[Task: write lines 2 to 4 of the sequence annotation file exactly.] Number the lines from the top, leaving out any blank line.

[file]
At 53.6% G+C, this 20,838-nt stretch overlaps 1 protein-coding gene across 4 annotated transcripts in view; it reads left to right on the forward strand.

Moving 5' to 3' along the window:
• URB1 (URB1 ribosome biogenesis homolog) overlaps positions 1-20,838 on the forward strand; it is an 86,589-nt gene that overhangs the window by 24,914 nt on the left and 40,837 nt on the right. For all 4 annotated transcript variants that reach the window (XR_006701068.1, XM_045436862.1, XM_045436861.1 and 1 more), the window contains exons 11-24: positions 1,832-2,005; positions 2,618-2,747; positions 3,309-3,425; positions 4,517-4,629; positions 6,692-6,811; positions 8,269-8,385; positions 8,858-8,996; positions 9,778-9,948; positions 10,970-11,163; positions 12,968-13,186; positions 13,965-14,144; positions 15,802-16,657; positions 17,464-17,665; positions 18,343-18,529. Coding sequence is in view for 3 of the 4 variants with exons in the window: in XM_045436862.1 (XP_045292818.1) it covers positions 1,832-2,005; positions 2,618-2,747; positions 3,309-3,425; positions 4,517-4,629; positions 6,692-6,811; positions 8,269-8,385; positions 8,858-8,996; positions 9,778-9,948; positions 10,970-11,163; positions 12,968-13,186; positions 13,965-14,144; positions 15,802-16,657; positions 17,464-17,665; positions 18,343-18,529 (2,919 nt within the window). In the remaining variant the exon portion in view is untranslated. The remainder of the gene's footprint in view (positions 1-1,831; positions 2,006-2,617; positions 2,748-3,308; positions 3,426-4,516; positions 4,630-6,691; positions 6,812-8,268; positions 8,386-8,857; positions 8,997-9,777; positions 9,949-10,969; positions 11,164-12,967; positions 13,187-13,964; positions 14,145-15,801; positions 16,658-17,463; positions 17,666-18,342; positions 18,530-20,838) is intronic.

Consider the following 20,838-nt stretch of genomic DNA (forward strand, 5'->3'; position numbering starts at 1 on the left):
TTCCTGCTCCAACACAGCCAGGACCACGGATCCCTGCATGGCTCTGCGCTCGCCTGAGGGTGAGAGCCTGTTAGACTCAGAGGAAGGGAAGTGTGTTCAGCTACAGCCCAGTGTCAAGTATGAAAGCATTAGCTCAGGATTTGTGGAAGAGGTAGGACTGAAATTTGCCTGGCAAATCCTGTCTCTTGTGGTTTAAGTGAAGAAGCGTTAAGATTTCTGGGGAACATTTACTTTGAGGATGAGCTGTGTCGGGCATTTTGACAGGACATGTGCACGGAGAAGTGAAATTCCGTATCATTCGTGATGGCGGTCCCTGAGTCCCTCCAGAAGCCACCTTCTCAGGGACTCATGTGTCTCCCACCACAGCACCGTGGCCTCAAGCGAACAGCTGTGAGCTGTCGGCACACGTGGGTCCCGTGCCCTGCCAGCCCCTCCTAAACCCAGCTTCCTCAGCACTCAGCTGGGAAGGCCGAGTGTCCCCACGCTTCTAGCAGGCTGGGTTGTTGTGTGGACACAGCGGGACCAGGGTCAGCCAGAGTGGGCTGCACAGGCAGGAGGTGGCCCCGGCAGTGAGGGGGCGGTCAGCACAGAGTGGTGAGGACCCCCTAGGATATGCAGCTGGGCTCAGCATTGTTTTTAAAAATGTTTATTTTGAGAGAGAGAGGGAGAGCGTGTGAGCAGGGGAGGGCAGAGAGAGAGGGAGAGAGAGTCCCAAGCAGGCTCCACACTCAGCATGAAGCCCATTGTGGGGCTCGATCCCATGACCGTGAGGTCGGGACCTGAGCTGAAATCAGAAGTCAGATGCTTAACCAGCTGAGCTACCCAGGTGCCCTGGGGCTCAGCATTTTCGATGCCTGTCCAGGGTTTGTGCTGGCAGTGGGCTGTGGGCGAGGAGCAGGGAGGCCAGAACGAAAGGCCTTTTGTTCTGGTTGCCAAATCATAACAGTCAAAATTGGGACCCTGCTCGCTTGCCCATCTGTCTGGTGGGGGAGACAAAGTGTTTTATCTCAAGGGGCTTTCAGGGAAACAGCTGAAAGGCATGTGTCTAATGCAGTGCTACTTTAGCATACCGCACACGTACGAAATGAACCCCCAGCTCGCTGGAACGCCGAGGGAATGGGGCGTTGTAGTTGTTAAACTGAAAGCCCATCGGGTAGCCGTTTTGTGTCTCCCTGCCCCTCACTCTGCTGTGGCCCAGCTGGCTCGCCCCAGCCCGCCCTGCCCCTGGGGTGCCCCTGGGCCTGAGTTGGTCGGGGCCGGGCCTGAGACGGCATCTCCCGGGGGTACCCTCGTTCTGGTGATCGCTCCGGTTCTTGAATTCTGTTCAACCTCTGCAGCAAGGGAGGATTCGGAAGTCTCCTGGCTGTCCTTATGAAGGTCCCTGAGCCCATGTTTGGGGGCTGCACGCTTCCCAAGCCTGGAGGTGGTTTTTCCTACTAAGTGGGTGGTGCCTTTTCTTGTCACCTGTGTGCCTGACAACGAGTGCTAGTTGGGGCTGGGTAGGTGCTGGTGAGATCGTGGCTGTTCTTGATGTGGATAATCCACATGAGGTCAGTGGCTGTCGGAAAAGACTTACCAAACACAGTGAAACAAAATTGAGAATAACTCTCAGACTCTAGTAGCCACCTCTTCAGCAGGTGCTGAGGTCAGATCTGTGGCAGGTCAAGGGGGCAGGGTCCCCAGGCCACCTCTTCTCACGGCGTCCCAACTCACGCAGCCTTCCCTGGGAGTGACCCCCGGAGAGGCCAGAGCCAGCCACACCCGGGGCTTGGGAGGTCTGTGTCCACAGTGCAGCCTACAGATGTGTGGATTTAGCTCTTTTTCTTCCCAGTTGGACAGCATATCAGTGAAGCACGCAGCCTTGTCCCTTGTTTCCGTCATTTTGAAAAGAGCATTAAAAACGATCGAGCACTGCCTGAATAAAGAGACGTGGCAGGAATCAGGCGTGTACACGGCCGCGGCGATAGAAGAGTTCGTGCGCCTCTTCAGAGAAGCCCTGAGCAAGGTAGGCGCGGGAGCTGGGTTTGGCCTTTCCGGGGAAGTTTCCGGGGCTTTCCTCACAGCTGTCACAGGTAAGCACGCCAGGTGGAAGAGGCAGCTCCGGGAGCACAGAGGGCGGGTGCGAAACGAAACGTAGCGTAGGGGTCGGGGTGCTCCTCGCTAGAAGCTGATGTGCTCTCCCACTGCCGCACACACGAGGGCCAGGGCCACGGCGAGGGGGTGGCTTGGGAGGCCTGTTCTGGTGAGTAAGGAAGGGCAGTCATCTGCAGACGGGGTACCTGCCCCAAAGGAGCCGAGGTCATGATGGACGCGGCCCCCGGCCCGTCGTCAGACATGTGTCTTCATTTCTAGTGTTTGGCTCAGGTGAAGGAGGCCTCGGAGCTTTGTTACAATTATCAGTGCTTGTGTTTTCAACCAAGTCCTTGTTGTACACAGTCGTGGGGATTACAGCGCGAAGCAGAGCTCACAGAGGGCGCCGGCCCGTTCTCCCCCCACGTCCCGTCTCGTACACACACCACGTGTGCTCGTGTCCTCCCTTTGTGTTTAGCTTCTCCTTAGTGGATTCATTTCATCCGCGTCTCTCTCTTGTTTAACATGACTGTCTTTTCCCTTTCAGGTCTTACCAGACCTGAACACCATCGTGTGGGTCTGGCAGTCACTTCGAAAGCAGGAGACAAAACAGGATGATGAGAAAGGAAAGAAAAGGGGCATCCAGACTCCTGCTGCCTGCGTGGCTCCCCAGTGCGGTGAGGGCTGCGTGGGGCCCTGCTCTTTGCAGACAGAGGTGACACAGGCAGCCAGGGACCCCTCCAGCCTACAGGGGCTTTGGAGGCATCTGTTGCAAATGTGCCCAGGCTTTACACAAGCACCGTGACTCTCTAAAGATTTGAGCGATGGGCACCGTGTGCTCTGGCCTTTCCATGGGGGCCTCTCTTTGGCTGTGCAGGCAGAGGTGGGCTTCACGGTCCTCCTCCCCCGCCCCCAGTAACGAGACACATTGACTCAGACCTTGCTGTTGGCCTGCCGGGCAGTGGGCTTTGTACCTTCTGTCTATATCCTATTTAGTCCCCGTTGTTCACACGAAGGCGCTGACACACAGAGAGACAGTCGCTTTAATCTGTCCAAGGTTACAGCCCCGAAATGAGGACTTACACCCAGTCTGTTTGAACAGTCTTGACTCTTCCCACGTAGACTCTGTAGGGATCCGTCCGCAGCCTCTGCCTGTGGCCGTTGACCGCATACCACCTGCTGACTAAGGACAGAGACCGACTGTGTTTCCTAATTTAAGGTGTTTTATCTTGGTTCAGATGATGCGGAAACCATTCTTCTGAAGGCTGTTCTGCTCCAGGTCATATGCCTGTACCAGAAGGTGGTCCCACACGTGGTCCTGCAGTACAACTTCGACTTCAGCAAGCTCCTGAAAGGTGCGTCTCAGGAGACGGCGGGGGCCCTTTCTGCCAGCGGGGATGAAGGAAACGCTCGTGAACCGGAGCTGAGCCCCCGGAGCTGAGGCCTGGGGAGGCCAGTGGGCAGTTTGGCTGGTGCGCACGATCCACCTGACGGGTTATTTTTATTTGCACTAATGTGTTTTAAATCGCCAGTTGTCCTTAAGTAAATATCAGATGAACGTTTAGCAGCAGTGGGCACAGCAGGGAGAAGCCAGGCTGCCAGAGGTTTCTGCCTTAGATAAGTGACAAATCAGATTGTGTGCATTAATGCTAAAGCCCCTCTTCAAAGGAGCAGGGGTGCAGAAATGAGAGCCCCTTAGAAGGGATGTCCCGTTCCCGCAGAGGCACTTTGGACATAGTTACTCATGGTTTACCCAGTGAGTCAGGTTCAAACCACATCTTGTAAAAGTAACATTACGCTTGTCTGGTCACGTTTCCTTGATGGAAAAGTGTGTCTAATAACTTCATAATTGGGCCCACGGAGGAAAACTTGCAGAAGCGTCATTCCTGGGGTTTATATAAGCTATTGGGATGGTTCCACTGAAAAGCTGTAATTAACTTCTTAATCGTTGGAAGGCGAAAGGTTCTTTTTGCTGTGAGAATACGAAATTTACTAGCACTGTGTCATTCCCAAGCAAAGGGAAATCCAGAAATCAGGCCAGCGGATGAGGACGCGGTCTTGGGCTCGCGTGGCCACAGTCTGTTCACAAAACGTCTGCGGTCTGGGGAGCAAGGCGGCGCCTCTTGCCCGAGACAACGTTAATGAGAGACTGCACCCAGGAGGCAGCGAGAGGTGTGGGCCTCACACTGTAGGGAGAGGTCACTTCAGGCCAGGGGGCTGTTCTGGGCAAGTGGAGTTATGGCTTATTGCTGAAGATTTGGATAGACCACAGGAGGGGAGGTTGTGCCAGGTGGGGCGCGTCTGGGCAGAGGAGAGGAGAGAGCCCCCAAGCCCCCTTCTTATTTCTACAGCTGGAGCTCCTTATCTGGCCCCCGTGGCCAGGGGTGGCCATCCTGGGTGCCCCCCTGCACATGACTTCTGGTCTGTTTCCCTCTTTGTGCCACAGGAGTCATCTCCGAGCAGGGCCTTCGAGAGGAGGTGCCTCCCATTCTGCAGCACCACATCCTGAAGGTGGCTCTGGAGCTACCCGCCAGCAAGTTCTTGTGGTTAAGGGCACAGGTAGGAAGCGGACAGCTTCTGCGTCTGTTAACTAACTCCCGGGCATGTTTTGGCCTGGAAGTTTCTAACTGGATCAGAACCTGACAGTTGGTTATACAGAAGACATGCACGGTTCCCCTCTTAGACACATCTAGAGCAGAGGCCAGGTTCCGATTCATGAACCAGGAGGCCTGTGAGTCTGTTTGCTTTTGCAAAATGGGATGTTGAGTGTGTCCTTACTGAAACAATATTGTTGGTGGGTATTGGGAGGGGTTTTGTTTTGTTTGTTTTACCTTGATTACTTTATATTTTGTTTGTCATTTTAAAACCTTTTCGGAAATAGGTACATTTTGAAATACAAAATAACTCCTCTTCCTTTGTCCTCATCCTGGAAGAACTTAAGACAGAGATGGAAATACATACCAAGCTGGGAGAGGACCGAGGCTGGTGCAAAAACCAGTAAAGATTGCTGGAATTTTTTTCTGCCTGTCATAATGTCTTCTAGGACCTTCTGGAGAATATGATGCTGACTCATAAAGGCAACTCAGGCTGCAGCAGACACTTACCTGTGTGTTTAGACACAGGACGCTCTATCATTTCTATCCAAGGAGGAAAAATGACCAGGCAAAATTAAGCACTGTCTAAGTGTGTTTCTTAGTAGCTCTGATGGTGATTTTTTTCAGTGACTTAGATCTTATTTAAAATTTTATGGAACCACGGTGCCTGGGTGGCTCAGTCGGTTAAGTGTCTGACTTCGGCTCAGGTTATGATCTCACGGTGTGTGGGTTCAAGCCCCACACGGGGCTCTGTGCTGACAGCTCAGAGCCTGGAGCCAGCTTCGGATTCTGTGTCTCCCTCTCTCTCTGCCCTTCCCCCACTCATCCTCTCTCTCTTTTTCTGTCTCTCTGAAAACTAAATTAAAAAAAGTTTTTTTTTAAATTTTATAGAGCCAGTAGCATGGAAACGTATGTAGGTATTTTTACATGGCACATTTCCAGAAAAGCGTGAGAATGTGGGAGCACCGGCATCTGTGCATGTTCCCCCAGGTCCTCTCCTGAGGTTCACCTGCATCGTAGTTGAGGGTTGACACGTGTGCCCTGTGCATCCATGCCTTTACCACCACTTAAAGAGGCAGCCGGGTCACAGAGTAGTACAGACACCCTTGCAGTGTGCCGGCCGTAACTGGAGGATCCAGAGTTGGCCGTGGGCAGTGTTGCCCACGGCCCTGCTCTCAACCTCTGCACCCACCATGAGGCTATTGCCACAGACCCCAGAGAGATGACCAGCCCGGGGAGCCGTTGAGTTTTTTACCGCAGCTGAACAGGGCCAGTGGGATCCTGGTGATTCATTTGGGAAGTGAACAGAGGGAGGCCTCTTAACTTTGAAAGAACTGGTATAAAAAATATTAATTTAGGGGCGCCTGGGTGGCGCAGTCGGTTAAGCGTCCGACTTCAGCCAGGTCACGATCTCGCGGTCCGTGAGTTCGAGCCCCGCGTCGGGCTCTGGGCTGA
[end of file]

Moving 5' to 3' along the window:
• URB1 (URB1 ribosome biogenesis homolog) overlaps positions 1-20,838 on the forward strand; it is an 86,589-nt gene that overhangs the window by 24,914 nt on the left and 40,837 nt on the right. For all 4 annotated transcript variants that reach the window (XR_006701068.1, XM_045436862.1, XM_045436861.1 and 1 more), the window contains exons 11-24: positions 1,832-2,005; positions 2,618-2,747; positions 3,309-3,425; positions 4,517-4,629; positions 6,692-6,811; positions 8,269-8,385; positions 8,858-8,996; positions 9,778-9,948; positions 10,970-11,163; positions 12,968-13,186; positions 13,965-14,144; positions 15,802-16,657; positions 17,464-17,665; positions 18,343-18,529. Coding sequence is in view for 3 of the 4 variants with exons in the window: in XM_045436862.1 (XP_045292818.1) it covers positions 1,832-2,005; positions 2,618-2,747; positions 3,309-3,425; positions 4,517-4,629; positions 6,692-6,811; positions 8,269-8,385; positions 8,858-8,996; positions 9,778-9,948; positions 10,970-11,163; positions 12,968-13,186; positions 13,965-14,144; positions 15,802-16,657; positions 17,464-17,665; positions 18,343-18,529 (2,919 nt within the window). In the remaining variant the exon portion in view is untranslated. The remainder of the gene's footprint in view (positions 1-1,831; positions 2,006-2,617; positions 2,748-3,308; positions 3,426-4,516; positions 4,630-6,691; positions 6,812-8,268; positions 8,386-8,857; positions 8,997-9,777; positions 9,949-10,969; positions 11,164-12,967; positions 13,187-13,964; positions 14,145-15,801; positions 16,658-17,463; positions 17,666-18,342; positions 18,530-20,838) is intronic.

Consider the following 20,838-nt stretch of genomic DNA (forward strand, 5'->3'; position numbering starts at 1 on the left):